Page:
Q: Why wasn't plasma used as the placebo since plasma alone might modulate coagulopathy, and would also allow better investigator blinding?
A: This was discussed at length with both the PRC and the DSMB. The final decision was to use the saline control.
Q: With the national shortage of the preferred multivitamin, can you please clarify what the acceptable ingredients, ratios, mix of vitamins will be? Is each site now left to mix their own vitamin mixture at will, so long as it has a similar color to plasma? Or are we still aiming to have each site use the same “recipe” to standardize the placebo across sites? In other words, will the trial protocol still be directing a specific "recipe" that must be utilized by sites? Or does the national shortage open up more leeway in the recipes used across sites?
A: For the MVI, we discussed with Pharmacists and we are changing the protocol to be flexible within reason: 1-5 ml of multivitamins (from any manufacturer) in 250 ml of saline. Based on what we see so far; this whole range gets about the correct color.
Q: Multivitamins come in (2) 5cc vials each, which are both mixed with IVF in clinical use. Does the study protocol wish to max the volume of multivitamin at 5cc or is 10cc sufficient to add to 250cc bag of NS?
A: The study is not concerned with the exact concentration of the multivitamin. However, most of the product inserts we examined recommended 10cc in 500ml, which would be 5cc in 250ml. When the vials are divided, one may be yellow and the other clear. Only the yellow solution is required, because the multivitamin is intended solely to disguise the placebo for the subject.
Q: Will a blinded label be provided or does the pharmacy or blood bank need to create one? Also, are there examples of order sets already being used or created?
A: We have prepared placebo labels that look like plasma labels (with fake numbers on them), and we will mail these to sites.
Q: Is the dose (250 mL) too small for a large patient?
A: The dose of plasma for this trial is 200 ml with a titer of at least 1:160 of neutralizing antibodies. It is unknown what is the effective dose for plasma. Because side-effects (volume) may increase with more units, we selected one unit as the dose. One unit has been used in several of the inpatient studies to date.
Q: We have quantitative antibody levels on all the CPP units in our blood bank. There is huge variability and we transfuse only those units with high levels (above the median based on our donor cohort). Is that practice compatible with the study? We do not have titers, and titers have no meaning unless you are using a standardized assay and no one really is doing that right now.
A: The plasma for this study will be provided by Vitalant. Vitalant will perform titers for antibodies using a standard assay in their laboratories. We have set a minimum titer in that assay for plasma to be considered usable. In this way, the plasma will be comparable across all sites.
Q: We will use low titer plasma per the study protocol, but we cannot perform such titers - the products from Vitalant would have to come labelled as such and we would need to establish computer bar code reading of all Vitalant supplied products in advance. Can you confirm this will be the case?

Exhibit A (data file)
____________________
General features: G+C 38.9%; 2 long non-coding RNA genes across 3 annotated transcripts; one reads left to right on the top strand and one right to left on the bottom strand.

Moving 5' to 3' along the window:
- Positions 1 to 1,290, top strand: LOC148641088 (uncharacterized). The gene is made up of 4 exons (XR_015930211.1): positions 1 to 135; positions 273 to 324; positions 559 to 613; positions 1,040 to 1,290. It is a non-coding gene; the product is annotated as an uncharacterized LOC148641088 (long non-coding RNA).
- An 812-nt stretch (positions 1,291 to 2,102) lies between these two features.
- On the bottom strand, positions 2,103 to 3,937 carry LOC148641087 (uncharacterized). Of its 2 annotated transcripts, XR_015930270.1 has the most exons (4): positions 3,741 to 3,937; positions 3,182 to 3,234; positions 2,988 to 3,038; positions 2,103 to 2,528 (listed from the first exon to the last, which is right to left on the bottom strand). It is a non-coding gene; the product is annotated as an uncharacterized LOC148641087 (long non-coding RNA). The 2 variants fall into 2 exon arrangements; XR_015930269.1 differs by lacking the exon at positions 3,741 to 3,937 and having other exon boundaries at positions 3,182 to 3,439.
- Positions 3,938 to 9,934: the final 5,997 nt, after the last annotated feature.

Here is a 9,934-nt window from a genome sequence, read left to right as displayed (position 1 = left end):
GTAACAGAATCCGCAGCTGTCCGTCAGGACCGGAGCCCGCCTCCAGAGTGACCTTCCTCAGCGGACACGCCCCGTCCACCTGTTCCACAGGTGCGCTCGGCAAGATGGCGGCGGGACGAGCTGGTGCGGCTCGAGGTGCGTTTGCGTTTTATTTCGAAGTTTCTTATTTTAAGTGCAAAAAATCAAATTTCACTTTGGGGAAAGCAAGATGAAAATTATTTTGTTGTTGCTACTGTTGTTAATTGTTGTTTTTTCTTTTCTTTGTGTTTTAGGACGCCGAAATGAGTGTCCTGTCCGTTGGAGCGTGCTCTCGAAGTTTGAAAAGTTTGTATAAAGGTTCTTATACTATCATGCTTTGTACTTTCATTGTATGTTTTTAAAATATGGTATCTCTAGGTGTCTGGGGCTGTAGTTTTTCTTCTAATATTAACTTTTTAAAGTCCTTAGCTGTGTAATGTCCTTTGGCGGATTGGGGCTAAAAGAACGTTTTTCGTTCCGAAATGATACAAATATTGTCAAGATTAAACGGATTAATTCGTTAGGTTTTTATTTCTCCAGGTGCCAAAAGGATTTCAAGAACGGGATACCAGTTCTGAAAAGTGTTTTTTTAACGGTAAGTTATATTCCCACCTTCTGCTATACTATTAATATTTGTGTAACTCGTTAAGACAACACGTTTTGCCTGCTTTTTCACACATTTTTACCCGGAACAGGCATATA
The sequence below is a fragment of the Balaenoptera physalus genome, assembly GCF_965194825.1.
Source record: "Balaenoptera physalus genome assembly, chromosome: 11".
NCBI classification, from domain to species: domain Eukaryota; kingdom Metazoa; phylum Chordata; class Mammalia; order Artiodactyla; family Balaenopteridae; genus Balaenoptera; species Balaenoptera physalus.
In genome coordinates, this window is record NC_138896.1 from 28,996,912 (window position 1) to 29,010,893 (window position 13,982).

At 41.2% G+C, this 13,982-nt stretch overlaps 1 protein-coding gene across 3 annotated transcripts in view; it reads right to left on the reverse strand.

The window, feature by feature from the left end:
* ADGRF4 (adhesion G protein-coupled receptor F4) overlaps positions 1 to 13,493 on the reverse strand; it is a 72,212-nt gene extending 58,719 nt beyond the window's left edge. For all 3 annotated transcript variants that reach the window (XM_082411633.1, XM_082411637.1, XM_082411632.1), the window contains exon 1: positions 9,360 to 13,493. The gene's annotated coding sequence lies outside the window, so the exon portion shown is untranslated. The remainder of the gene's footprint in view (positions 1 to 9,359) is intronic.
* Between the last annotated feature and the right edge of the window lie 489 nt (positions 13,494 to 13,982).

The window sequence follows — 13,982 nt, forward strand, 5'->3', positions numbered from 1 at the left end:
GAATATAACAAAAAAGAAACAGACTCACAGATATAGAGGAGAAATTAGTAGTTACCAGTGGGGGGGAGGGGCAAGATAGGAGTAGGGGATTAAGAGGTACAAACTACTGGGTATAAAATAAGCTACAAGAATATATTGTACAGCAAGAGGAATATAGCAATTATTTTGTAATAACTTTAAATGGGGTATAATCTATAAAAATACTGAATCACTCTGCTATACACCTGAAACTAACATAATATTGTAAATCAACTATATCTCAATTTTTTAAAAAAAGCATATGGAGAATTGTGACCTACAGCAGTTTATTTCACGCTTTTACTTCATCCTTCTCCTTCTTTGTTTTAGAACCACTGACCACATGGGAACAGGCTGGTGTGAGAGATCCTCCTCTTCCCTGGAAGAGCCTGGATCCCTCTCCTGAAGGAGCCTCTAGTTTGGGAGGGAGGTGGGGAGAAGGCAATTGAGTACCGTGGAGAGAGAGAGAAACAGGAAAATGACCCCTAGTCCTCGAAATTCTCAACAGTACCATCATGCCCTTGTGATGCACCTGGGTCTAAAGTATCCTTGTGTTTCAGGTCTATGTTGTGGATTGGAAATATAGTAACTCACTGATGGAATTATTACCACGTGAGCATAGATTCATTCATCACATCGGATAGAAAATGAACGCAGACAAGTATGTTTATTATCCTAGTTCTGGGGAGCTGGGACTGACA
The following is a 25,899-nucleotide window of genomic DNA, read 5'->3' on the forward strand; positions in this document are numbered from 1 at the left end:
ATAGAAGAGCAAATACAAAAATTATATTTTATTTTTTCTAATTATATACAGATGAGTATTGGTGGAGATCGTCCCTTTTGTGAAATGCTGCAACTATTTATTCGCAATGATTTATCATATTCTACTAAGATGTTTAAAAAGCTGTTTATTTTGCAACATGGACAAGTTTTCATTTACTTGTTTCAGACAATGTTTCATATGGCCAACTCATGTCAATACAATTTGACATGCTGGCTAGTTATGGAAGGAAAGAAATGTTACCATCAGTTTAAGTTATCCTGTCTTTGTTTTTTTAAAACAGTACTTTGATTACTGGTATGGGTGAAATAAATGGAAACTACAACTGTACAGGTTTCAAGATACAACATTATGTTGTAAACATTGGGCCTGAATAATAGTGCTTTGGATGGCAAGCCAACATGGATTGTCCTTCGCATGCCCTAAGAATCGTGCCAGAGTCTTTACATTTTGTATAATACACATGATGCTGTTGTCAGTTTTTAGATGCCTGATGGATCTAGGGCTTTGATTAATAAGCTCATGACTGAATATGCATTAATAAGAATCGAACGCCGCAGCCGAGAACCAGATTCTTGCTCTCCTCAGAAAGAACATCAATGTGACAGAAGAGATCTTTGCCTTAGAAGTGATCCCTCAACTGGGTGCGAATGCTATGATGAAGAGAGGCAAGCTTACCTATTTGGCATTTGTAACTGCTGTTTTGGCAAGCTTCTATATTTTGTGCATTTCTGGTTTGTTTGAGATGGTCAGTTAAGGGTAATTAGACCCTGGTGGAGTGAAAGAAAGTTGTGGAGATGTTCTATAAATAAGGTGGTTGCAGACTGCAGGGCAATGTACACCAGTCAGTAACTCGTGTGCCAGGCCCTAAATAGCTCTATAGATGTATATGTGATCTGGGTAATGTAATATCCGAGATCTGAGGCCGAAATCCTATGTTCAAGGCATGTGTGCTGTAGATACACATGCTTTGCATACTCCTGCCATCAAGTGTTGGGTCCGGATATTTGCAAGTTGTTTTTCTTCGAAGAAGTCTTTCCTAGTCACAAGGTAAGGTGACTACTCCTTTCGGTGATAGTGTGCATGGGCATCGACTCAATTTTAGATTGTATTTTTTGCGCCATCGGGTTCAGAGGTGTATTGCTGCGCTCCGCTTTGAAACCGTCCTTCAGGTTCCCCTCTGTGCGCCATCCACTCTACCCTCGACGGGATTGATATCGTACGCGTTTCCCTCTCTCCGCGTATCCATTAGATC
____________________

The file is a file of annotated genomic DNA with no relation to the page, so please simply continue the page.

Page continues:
A: The plasma will be provided by Vitalant. For low titer Group A plasma, the plasma will have titers confirmed by Vitalant and be labeled (E codes / bar codes) consistent with this.
Q: Can you provide a few more details regarding shipping the plasma to sites? Just so we can coordinate with our hospital loading dock and shipping/receiving supervisor to ensure that we are notified when plasma arrives. Is it correct that UPS will be used to ship the plasma? Will there be package tracking numbers provided? Will a signature be required upon delivery? Will plasma be shipped and/or delievered on the weekends?
A: Vitalant is preparing detailed instructions and SOPs on the plasma shipping that they are going to share with SIREN. We will post those details as soon as they are final. It should be identical to any way that your blood bank currently receives a blood product from a national vendor or blood supplier.
Q: Is the SIREN e.consent platform part 11 compliant?
A: Yes. SIREN uses the University of Michigan implementation of the REDCap platform to obtain electronic consent and (in some SIREN studies) participant contact information in a process that is 21 CFR Part 11 compliant. Part 11 compliance requires information technology that is capable of supporting compliant processes, and specific operating procedures that use the IT appropriately. Documentation from the University of Michigan Health Information Technology and Services (HITS) of the physical and network information technology security that supports Part 11 compliance in this implementation is available here. Documentation that the SIREN processes are Part 11 compliant is found in the SIREN Network e.consent SOP.
Q: Can we screen patients on only certain times of the day and only certain days when study personnel are available?
A: Screening at certain times may be necessary based on available personnel. We would hope to avoid bias in recruitment because of this limitation, and screen failures from the entire time should still be recorded.
Q: What are the steps in obtaining the 15- and 30-day Assessments?
Q: The protocol training stated that the subject phone calls would be completed centrally. However, the protocol states that this could be done by blinded staff at the site or the central pool. Is this a choice left to the site?
A: Follow up on days 2, 4, 6, 8, 10, 12, and 14 will be completed by the central follow-up core. They will reach out to you if they are having difficulties with contacting the subject. Make sure you tell the subject at enrollment to expect a call from the follow-up core. Your site will be responsible for completing follow-up assessments and blood draws on days 15 and 30.